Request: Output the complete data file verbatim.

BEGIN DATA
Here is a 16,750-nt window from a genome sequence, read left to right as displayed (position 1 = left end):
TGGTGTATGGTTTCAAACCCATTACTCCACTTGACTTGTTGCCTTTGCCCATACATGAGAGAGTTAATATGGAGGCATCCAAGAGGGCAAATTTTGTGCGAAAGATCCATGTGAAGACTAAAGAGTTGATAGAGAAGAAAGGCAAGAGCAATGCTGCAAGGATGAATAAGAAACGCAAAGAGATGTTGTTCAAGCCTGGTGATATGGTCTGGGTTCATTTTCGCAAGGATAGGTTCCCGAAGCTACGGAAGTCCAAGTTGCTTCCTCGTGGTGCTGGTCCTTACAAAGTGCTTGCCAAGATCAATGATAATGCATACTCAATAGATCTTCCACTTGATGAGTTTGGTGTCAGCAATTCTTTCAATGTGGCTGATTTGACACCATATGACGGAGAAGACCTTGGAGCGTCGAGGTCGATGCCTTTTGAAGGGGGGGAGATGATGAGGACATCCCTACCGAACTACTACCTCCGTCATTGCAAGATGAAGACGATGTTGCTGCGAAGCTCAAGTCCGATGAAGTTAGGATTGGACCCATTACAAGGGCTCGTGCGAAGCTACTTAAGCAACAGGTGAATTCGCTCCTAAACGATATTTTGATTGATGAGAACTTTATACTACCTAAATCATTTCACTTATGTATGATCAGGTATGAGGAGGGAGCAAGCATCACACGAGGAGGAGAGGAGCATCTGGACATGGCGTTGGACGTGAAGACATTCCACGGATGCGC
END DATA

Here is a 16,750-nt window from a genome sequence, read left to right as displayed (position 1 = left end):
TGGTGTATGGTTTCAAACCCATTACTCCACTTGACTTGTTGCCTTTGCCCATACATGAGAGAGTTAATATGGAGGCATCCAAGAGGGCAAATTTTGTGCGAAAGATCCATGTGAAGACTAAAGAGTTGATAGAGAAGAAAGGCAAGAGCAATGCTGCAAGGATGAATAAGAAACGCAAAGAGATGTTGTTCAAGCCTGGTGATATGGTCTGGGTTCATTTTCGCAAGGATAGGTTCCCGAAGCTACGGAAGTCCAAGTTGCTTCCTCGTGGTGCTGGTCCTTACAAAGTGCTTGCCAAGATCAATGATAATGCATACTCAATAGATCTTCCACTTGATGAGTTTGGTGTCAGCAATTCTTTCAATGTGGCTGATTTGACACCATATGACGGAGAAGACCTTGGAGCGTCGAGGTCGATGCCTTTTGAAGGGGGGGAGATGATGAGGACATCCCTACCGAACTACTACCTCCGTCATTGCAAGATGAAGACGATGTTGCTGCGAAGCTCAAGTCCGATGAAGTTAGGATTGGACCCATTACAAGGGCTCGTGCGAAGCTACTTAAGCAACAGGTGAATTCGCTCCTAAACGATATTTTGATTGATGAGAACTTTATACTACCTAAATCATTTCACTTATGTATGATCAGGTATGAGGAGGGAGCAAGCATCACACGAGGAGGAGAGGAGCATCTGGACATGGCGTTGGACGTGAAGACATTCCACGGATGCGC